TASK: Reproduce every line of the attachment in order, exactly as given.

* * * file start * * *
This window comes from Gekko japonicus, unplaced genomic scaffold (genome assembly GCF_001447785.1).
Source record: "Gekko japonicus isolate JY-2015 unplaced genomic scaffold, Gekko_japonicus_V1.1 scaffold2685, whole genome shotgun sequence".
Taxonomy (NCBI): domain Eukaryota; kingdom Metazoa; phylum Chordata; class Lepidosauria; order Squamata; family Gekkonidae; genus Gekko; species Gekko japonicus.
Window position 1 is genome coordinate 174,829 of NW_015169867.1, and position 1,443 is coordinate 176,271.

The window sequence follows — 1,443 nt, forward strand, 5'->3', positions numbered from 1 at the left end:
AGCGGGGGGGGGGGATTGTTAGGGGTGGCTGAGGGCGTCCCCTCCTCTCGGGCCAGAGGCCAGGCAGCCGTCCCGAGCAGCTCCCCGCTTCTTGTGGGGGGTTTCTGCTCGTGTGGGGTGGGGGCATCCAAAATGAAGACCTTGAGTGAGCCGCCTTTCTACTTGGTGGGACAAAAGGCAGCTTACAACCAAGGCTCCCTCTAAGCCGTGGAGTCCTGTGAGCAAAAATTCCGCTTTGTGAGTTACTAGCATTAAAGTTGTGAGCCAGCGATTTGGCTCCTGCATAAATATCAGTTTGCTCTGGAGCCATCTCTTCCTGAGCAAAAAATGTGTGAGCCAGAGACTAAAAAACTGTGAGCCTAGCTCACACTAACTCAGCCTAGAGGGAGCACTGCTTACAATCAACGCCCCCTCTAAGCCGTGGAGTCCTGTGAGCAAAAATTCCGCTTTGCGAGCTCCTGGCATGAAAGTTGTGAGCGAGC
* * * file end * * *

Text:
This window comes from Gekko japonicus, unplaced genomic scaffold (genome assembly GCF_001447785.1).
Source record: "Gekko japonicus isolate JY-2015 unplaced genomic scaffold, Gekko_japonicus_V1.1 scaffold2685, whole genome shotgun sequence".
Taxonomy (NCBI): domain Eukaryota; kingdom Metazoa; phylum Chordata; class Lepidosauria; order Squamata; family Gekkonidae; genus Gekko; species Gekko japonicus.
Window position 1 is genome coordinate 174,829 of NW_015169867.1, and position 1,443 is coordinate 176,271.

The window sequence follows — 1,443 nt, forward strand, 5'->3', positions numbered from 1 at the left end:
AGCGGGGGGGGGGGATTGTTAGGGGTGGCTGAGGGCGTCCCCTCCTCTCGGGCCAGAGGCCAGGCAGCCGTCCCGAGCAGCTCCCCGCTTCTTGTGGGGGGTTTCTGCTCGTGTGGGGTGGGGGCATCCAAAATGAAGACCTTGAGTGAGCCGCCTTTCTACTTGGTGGGACAAAAGGCAGCTTACAACCAAGGCTCCCTCTAAGCCGTGGAGTCCTGTGAGCAAAAATTCCGCTTTGTGAGTTACTAGCATTAAAGTTGTGAGCCAGCGATTTGGCTCCTGCATAAATATCAGTTTGCTCTGGAGCCATCTCTTCCTGAGCAAAAAATGTGTGAGCCAGAGACTAAAAAACTGTGAGCCTAGCTCACACTAACTCAGCCTAGAGGGAGCACTGCTTACAATCAACGCCCCCTCTAAGCCGTGGAGTCCTGTGAGCAAAAATTCCGCTTTGCGAGCTCCTGGCATGAAAGTTGTGAGCGAGC